Lack of exits and poor returns have been the biggest bane of private equity (PE) firms in India. While returns remain an issue, PE funds in India have returned around $18 billion to investors in the past two years — $8.12 billion in 2015 and $9.77 billion in 2016, according to research firm Venture Intelligence.
A PE firm estimate exits of $10.9 billion in 2015 and $9.8 billion in 2016. Exits as a percentage of investments increased from 43 per cent between 2006 and 2010 to 53 per cent between 2011 and 2016, despite a spurt in investments in the past two years due to e-commerce.
Renuka Ramnath, founder and managing partner, Multiples Private Equity, feels that exits will boost the confidence of international investors.
‘‘Many large institutional investors are strictly driven by proven performance, and they need evidence of data to allocate money,” she said.
This should encourage more institutional investors to invest in India. Around a dozen pension funds like CPPIB, CDPQ, Ontario Teachers Fund (OTP), ECS of Mayasia, pension funds from Japan are active in India. Exits could raise the tally to 50 in three years, says Ramnath.
A revival in capital market, good momentum of PE-to-PE deals (secondary deals) and M&As have helped PE firms get exits. “While the capital market has been good, other exit routes have not slowed. Less than 40 per cent of our exits relied on capital market,” said an official at ICICI Venture, which has seen 45 exits worth $1.5 billion since 2010.
An analysis of mode of exits reveals that the share of IPOs shrunk to 35 per cent in 2016 from 76 per cent in 2012, while the share of strategic sales went up to 40 per cent in 2016, from nine per cent in 2012 and secondary sales increased to 21 per cent in 2016 from eight per cent in 2012.
‘‘There’s a stock of assets and wide range of players today from early stage, to mid-stage players like Multiples to multi-billion dollar PE firms, which is helping PE-to-PE secondary deals,” says Ramnath.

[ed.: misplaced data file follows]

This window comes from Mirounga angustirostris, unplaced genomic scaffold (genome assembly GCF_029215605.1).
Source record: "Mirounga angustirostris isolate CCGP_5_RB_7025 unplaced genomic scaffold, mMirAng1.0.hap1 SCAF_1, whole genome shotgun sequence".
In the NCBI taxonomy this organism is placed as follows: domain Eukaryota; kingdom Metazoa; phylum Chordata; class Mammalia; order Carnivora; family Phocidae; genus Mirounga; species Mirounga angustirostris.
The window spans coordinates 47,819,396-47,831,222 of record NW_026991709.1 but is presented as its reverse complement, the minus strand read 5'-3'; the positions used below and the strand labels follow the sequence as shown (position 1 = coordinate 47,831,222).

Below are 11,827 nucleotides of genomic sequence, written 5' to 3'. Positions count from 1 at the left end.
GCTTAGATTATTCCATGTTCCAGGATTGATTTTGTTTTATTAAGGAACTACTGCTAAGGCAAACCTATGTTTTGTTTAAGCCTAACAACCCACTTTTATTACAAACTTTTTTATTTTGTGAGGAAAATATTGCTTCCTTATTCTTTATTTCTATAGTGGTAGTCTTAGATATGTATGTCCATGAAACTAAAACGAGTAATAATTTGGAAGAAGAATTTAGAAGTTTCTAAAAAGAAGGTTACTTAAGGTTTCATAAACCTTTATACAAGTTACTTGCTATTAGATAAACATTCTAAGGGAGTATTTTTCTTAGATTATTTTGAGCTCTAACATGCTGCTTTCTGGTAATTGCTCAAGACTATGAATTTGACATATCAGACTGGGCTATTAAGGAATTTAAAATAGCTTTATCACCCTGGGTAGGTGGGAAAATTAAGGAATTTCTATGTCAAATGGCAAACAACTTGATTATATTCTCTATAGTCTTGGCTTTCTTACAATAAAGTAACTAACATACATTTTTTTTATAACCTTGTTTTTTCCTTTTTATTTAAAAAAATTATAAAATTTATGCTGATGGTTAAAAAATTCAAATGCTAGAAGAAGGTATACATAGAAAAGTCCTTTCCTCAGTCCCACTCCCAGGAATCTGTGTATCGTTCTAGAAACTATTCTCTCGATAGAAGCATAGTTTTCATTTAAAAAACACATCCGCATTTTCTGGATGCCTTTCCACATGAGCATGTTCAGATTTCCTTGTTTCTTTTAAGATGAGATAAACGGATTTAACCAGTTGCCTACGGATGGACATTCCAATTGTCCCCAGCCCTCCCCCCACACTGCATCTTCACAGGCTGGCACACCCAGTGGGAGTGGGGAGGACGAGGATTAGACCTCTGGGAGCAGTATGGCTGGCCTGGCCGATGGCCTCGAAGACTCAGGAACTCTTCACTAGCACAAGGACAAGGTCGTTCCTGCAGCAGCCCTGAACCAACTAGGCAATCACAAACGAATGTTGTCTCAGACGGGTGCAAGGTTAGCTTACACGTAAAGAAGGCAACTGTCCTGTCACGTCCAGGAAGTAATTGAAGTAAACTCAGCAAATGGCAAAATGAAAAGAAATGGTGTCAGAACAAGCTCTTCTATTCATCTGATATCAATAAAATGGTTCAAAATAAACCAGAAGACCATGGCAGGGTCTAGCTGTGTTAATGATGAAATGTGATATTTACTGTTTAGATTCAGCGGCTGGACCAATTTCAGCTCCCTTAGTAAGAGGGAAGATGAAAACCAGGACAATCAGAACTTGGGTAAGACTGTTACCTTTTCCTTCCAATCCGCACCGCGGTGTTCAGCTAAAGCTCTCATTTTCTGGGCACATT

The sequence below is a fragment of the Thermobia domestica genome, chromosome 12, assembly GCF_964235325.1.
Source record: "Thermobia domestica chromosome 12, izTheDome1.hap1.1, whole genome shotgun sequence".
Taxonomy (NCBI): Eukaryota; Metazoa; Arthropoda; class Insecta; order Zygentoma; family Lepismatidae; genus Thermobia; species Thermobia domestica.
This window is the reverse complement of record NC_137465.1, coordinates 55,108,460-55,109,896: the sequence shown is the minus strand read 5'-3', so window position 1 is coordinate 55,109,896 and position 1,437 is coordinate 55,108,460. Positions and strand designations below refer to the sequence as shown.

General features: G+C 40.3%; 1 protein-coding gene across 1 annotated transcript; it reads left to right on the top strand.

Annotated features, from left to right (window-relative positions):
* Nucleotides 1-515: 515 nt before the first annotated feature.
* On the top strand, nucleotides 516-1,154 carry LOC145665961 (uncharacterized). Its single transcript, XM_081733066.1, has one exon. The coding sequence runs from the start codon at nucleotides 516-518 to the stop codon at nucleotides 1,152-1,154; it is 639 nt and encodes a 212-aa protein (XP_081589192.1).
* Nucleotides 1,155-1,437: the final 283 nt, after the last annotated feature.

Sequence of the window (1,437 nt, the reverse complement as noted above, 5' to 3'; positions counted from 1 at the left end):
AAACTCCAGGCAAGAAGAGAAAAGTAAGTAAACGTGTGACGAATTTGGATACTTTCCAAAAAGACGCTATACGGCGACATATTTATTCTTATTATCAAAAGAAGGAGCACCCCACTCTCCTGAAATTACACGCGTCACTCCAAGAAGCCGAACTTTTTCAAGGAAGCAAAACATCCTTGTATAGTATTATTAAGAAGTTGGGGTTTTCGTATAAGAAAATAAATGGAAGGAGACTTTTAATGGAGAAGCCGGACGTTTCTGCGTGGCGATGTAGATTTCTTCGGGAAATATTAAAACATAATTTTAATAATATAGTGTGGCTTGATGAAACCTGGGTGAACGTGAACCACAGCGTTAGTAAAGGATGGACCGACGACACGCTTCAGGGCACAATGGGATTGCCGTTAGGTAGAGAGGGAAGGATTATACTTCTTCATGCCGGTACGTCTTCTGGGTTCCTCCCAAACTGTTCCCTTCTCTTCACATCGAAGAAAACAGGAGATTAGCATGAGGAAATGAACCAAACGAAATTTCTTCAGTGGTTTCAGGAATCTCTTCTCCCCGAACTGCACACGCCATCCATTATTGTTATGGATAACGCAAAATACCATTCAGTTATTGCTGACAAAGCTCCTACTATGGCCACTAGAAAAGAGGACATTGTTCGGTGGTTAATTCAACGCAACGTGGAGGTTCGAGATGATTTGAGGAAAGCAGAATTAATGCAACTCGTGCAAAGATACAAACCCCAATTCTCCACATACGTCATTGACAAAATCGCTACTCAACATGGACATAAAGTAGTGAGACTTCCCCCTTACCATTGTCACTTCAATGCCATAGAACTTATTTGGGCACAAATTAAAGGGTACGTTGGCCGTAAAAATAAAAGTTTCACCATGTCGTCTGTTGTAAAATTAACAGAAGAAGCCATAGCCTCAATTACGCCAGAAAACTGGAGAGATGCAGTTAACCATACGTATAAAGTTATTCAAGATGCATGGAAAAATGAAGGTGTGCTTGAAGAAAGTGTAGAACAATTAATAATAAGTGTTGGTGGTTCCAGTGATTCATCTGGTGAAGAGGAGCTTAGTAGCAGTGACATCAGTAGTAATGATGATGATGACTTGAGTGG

“Exits are an unnecessarily over-stated problem. The only difficulty in exits has been assets largely in the infrastructure space which were contracted during the 2006-08. Barring that particular vintage and category of assets, exits have never been a problem,” says Ramnath.
But numbers point otherwise. Between 2000 and 2013, of the $94 billion invested, $24 billion (on a cost-basis) exited at a value of $43.5 billion, or a 1.8 return multiple, wrote Vivek Pandit, senior partner, Mckinsey & Co, in a blog in 2016. Of the $70 billion that stays invested, $33 billion was invested between 2000 and 2008, he wrote.
PEs invested at high valuations during 2006-08 and would have struggled to return $10-15 billion that came during this period, estimate experts.
Private equity, typically, is a high-risk high-returns asset class, but many PE investors say it has become a low-returns game in India, with most of them generating low, single-digit returns from their portfolio.
CDC Group, the investment arm of the UK government, had earned zero returns from India between 2004 and 2009 versus 20 per cent-plus net returns from China and in mid-teens from the Southeast Asia.
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